The outlook for Ocwen Financial is still negative despite its recently announced $360 million deal to acquire PHH thanks to Ocwen’s continuing regulatory overhang, Fitch Ratings said Friday in a note to clients.
In the note, Fitch’s analysts said that Ocwen’s outstanding issues with the Consumer Financial Protection Bureau and a number of state regulators outweigh any positives that may be gained in the PHH deal.
In the wake of the deal, Fitch affirmed its long-term issuer default ratings of Ocwen Financial and its subsidiary, Ocwen Loan Servicing, at “B-” with a negative outlook.
“The Negative Outlook reflects Fitch’s continued expectation that the legal and procedural overhang resulting from actions filed by the Consumer Financial Protection Bureau and the Multi-State Mortgage Committee, on April 20, 2017, could be relatively protracted,” Fitch said in its report.
“Ocwen is appealing the allegations, which allege material weaknesses in its servicing practices,” Fitch continued. “While Fitch believes the legal proceedings may ultimately result in some form of consumer relief and/or payment of a monetary penalty, which could negatively impact the firm's profitability and strategic direction, clarity on this issue is not expected in the near term.”
But as noted above, Fitch did affirm its previous ratings of Ocwen.
“The affirmations reflect Fitch’s view that the transaction offers Ocwen an opportunity to improve margins through economies of scale, reduce fixed costs on a combined basis by eliminating redundant corporate overhead and public company related costs, and provide potential growth opportunities to offset current portfolio runoff,” Fitch said in its report.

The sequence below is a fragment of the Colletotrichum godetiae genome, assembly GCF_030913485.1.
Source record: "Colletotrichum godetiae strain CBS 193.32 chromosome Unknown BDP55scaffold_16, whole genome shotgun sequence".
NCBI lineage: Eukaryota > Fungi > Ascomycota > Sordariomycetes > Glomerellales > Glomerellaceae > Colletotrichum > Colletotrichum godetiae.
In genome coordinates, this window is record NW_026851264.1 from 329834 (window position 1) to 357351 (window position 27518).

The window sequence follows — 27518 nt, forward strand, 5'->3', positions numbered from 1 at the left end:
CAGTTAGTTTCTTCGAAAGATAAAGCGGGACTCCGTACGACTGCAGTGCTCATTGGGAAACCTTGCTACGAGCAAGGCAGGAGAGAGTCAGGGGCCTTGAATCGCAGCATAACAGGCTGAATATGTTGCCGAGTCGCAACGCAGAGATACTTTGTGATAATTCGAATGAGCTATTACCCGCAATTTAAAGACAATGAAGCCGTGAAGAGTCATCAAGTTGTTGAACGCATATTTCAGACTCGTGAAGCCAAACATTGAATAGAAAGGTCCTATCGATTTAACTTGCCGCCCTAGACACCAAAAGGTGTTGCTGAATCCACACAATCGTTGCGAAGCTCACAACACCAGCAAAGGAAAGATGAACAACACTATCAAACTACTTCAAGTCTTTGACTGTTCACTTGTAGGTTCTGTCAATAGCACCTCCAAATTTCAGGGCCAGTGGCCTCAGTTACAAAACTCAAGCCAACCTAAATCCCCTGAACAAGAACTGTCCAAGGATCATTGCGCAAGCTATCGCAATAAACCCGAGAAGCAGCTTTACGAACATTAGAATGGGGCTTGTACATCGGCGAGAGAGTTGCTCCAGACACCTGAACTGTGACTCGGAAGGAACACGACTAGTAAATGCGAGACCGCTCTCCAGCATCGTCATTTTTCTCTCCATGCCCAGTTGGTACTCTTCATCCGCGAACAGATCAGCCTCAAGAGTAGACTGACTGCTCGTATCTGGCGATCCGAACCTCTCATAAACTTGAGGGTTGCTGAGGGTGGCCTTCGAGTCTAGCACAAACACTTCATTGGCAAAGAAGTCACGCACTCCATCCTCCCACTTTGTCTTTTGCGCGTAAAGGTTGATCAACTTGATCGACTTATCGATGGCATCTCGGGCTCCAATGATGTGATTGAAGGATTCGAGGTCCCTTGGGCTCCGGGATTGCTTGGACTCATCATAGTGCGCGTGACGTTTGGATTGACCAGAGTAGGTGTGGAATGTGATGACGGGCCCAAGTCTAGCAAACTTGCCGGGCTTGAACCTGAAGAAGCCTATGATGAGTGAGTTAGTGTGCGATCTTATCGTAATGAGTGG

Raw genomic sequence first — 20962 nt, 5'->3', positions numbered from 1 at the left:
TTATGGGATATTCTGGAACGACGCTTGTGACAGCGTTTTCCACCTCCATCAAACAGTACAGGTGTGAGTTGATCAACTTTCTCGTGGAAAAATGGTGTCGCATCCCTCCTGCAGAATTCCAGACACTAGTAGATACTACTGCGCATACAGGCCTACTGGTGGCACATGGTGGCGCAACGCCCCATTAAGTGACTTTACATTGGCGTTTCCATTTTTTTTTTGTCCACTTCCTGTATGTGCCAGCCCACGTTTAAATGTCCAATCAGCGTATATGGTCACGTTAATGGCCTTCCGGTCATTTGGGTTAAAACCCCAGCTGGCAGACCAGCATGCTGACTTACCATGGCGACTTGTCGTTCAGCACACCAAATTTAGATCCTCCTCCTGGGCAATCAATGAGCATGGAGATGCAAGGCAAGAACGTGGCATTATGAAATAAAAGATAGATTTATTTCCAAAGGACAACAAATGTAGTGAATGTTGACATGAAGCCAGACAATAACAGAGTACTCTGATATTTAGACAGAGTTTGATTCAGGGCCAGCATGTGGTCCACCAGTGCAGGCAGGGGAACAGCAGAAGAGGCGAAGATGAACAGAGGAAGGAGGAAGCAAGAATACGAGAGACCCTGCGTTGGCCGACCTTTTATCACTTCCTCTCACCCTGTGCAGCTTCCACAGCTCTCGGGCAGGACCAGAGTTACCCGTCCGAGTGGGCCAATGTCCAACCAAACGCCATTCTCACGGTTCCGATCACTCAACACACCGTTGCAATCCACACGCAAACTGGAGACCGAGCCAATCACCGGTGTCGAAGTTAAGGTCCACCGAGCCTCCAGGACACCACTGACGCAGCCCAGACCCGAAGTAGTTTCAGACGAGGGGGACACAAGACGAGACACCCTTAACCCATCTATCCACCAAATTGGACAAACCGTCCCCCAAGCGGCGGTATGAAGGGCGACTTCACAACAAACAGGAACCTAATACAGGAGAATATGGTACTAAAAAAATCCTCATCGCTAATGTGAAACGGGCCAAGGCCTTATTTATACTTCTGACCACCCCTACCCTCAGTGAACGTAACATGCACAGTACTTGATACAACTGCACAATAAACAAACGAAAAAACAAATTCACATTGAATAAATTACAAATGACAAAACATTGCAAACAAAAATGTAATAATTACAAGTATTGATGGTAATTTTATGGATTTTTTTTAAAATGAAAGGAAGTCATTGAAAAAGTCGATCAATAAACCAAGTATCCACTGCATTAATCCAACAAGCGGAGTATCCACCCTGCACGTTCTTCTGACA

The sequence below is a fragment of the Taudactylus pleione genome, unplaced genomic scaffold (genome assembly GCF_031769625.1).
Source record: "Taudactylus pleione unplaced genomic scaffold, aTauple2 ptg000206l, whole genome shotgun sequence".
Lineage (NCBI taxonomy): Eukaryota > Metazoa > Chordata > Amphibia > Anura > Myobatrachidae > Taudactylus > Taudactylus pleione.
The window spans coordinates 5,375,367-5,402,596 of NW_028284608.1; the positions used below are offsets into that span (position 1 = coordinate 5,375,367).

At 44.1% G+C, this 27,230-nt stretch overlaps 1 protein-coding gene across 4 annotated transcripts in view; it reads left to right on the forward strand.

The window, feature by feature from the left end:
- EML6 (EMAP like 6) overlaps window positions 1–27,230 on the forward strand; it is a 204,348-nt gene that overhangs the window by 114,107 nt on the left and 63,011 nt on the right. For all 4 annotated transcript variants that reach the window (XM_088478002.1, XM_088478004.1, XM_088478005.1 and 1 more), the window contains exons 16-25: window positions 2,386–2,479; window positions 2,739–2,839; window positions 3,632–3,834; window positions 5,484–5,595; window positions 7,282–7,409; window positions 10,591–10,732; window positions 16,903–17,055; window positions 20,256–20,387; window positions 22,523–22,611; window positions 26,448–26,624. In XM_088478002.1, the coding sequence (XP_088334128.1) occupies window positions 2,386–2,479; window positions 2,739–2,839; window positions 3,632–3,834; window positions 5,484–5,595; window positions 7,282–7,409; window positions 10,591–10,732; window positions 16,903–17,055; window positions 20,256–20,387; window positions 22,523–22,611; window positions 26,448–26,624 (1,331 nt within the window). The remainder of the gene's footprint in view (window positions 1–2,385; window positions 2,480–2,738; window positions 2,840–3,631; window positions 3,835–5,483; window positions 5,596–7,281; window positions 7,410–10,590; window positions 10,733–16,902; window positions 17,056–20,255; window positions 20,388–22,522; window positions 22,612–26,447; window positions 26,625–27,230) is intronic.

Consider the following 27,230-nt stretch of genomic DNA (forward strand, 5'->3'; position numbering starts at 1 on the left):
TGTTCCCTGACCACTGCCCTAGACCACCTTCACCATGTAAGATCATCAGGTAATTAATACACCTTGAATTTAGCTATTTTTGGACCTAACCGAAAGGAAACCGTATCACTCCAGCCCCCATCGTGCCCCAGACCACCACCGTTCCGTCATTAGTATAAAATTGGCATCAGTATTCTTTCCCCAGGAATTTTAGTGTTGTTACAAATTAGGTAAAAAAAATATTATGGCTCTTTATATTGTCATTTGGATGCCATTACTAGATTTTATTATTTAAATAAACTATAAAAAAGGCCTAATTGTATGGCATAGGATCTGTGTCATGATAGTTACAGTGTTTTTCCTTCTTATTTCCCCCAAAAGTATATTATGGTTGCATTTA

“The potential strategic and financial benefits are offset, in Fitch’s opinion, by execution risk with respect to Ocwen’s ability to achieve stated integration, overhead, servicing and origination synergies,” Fitch continued. “Ocwen’s ratings remain supported by its scale and market position within the subprime mortgage servicing industry, sufficient liquidity and appropriate capitalization and leverage.”
Fitch notes that Ocwen’s long-term issuer default ratings could be downgraded if the company is unable to “achieve the stated strategic and financial benefits” of the PHH deal, which could result in “material deterioration in financial performance, depressed margins, reduced operating cash flow generation or available liquidity, a sustained increase in balance sheet leverage, and/or aggressive capital management.”
Additionally, a downgrade could happen if Ocwen reaches regulatory settlements that carry “meaningful fines or the imposition of significant business restrictions or required servicing and operational enhancements” that impact the company’s ability to stay competitive.
On the other hand, Fitch said that Ocwen’s outlook could be moved from “negative” to “stable” if the pending regulatory and legal actions “do not materially and adversely impact Ocwen's operational, governance or financial position.”
Fitch added that an upgrade to stable could be in the cards should the company achieve a “successful integration of PHH, a strengthening of the combined entity's financial position, and establishment of a sustainable and competitive business model as a mortgage lender, without incurring outsized credit risk.”